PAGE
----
Scientists have discovered a partial carcass of a woolly mammoth still containing blood
that might allow scientists to eventually clone the long-extinct creature and bring the species back to life on this planet.
Russian scientists described the recent find as a "well-preserved carcass of an old female" — they’re guessing she was around 60 years old when she died on a remote island in the Arctic Ocean 10,000 to 15,000 years ago.
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Semyon Grigoryev, lead scientist of the expedition and a professor at the Northeastern Federal University based in Yakutsk, Russia, told reporters that when they broke the ice beneath her stomach, dark blood flowed and the muscle tissue was red, the "color of fresh meat."
Predators thousands of years ago had apparently eaten her head and back, but her forelegs and stomach were well preserved.
Grigoryev and scientists in South Korea and the United States will be studying the carcass in the upcoming months. The Northeastern Federal University is partnering with cloning pioneer Hwang Woo-Suk at the Sooam Biotech Research Foundation.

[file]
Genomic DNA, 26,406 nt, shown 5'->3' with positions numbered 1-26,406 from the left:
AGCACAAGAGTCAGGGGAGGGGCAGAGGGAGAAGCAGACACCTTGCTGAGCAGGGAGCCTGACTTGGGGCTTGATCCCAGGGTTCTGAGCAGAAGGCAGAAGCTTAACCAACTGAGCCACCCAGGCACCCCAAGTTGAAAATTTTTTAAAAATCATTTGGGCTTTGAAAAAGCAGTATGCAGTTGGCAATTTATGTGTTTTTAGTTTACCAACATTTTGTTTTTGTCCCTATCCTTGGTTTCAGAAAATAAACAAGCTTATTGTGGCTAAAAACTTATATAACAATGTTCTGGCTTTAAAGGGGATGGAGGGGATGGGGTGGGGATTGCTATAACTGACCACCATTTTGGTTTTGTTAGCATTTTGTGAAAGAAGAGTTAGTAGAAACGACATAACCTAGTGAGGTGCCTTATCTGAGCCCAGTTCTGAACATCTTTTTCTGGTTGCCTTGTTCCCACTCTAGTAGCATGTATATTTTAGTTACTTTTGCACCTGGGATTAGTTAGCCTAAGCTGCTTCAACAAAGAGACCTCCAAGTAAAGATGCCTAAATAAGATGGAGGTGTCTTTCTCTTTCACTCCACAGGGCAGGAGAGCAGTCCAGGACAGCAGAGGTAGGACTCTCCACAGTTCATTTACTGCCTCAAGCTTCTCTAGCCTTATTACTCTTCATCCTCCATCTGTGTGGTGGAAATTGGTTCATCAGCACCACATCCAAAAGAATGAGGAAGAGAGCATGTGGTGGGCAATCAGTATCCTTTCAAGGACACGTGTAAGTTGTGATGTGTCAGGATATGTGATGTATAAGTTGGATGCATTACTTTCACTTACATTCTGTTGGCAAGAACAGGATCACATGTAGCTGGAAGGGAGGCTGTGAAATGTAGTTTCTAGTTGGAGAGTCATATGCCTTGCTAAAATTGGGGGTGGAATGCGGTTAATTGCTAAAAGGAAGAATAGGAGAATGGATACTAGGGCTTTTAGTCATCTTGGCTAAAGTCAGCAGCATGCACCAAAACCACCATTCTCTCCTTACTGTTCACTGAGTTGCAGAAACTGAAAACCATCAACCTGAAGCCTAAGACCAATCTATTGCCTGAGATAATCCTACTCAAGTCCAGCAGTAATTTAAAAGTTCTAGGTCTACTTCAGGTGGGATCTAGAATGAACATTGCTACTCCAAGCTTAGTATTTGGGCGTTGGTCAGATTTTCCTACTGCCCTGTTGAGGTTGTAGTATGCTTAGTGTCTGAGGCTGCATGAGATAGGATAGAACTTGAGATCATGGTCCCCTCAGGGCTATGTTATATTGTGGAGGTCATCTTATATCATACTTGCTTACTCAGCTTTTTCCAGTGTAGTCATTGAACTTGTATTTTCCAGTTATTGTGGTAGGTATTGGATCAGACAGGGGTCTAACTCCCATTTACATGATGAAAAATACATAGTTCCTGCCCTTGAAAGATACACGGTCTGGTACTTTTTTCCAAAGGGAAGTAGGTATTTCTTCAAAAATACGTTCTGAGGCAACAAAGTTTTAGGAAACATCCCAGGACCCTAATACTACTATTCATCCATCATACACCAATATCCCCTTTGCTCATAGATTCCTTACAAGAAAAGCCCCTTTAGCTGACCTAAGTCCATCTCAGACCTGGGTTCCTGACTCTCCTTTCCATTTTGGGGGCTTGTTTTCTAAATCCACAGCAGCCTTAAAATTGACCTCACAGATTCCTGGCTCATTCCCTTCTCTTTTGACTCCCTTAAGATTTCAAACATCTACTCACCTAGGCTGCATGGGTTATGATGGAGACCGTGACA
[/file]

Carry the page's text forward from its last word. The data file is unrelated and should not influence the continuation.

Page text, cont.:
The idea of cloning extinct species is one that enthralls scientists and raises questions. National Geographic’s cover story in April 2013 was titled “Reviving Extinct Species: We Can. But Should We?"
and pictures a woolly mammoth.
Scientists already have most of the genes it takes to make a mammoth, which could then be inserted into an elephant stem cell.
“With mammoths, it’s really a dime a dozen up there,” Hendrik Poinar, an expert on mammoth DNA at Mc Master University in Ontario, Canada, is quoted as saying in the magazine. “It’s just a matter of finances now.”
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